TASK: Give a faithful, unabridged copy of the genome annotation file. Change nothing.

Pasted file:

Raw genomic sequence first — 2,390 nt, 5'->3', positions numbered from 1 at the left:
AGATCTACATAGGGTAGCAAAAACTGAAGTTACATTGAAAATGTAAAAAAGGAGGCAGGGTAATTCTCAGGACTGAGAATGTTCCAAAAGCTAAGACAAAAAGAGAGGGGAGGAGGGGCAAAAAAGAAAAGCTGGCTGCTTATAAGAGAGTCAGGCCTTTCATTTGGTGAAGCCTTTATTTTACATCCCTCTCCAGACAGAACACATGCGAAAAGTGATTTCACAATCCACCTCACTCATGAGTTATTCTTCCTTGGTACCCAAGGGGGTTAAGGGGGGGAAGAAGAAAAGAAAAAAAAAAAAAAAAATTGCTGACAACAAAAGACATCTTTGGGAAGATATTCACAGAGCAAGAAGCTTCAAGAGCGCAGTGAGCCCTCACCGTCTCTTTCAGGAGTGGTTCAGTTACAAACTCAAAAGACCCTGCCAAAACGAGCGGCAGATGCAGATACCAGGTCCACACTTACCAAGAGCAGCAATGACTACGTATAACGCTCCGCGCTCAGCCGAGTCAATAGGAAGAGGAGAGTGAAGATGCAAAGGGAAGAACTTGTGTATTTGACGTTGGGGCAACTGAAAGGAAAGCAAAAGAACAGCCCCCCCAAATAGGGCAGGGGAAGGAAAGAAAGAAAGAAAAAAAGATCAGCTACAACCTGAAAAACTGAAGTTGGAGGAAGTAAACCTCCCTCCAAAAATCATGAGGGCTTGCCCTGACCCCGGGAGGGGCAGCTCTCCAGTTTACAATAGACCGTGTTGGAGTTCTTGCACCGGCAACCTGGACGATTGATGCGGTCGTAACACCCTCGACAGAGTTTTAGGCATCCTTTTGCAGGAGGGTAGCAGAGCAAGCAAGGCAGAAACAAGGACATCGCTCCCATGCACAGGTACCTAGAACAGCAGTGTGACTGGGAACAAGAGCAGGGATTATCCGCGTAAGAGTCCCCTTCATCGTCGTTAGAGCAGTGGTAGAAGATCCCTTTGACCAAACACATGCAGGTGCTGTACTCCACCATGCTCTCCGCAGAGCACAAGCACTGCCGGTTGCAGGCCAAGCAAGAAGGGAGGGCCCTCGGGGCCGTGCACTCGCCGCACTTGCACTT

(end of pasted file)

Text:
Raw genomic sequence first — 2,390 nt, 5'->3', positions numbered from 1 at the left:
AGATCTACATAGGGTAGCAAAAACTGAAGTTACATTGAAAATGTAAAAAAGGAGGCAGGGTAATTCTCAGGACTGAGAATGTTCCAAAAGCTAAGACAAAAAGAGAGGGGAGGAGGGGCAAAAAAGAAAAGCTGGCTGCTTATAAGAGAGTCAGGCCTTTCATTTGGTGAAGCCTTTATTTTACATCCCTCTCCAGACAGAACACATGCGAAAAGTGATTTCACAATCCACCTCACTCATGAGTTATTCTTCCTTGGTACCCAAGGGGGTTAAGGGGGGGAAGAAGAAAAGAAAAAAAAAAAAAAAAATTGCTGACAACAAAAGACATCTTTGGGAAGATATTCACAGAGCAAGAAGCTTCAAGAGCGCAGTGAGCCCTCACCGTCTCTTTCAGGAGTGGTTCAGTTACAAACTCAAAAGACCCTGCCAAAACGAGCGGCAGATGCAGATACCAGGTCCACACTTACCAAGAGCAGCAATGACTACGTATAACGCTCCGCGCTCAGCCGAGTCAATAGGAAGAGGAGAGTGAAGATGCAAAGGGAAGAACTTGTGTATTTGACGTTGGGGCAACTGAAAGGAAAGCAAAAGAACAGCCCCCCCAAATAGGGCAGGGGAAGGAAAGAAAGAAAGAAAAAAAGATCAGCTACAACCTGAAAAACTGAAGTTGGAGGAAGTAAACCTCCCTCCAAAAATCATGAGGGCTTGCCCTGACCCCGGGAGGGGCAGCTCTCCAGTTTACAATAGACCGTGTTGGAGTTCTTGCACCGGCAACCTGGACGATTGATGCGGTCGTAACACCCTCGACAGAGTTTTAGGCATCCTTTTGCAGGAGGGTAGCAGAGCAAGCAAGGCAGAAACAAGGACATCGCTCCCATGCACAGGTACCTAGAACAGCAGTGTGACTGGGAACAAGAGCAGGGATTATCCGCGTAAGAGTCCCCTTCATCGTCGTTAGAGCAGTGGTAGAAGATCCCTTTGACCAAACACATGCAGGTGCTGTACTCCACCATGCTCTCCGCAGAGCACAAGCACTGCCGGTTGCAGGCCAAGCAAGAAGGGAGGGCCCTCGGGGCCGTGCACTCGCCGCACTTGCACTT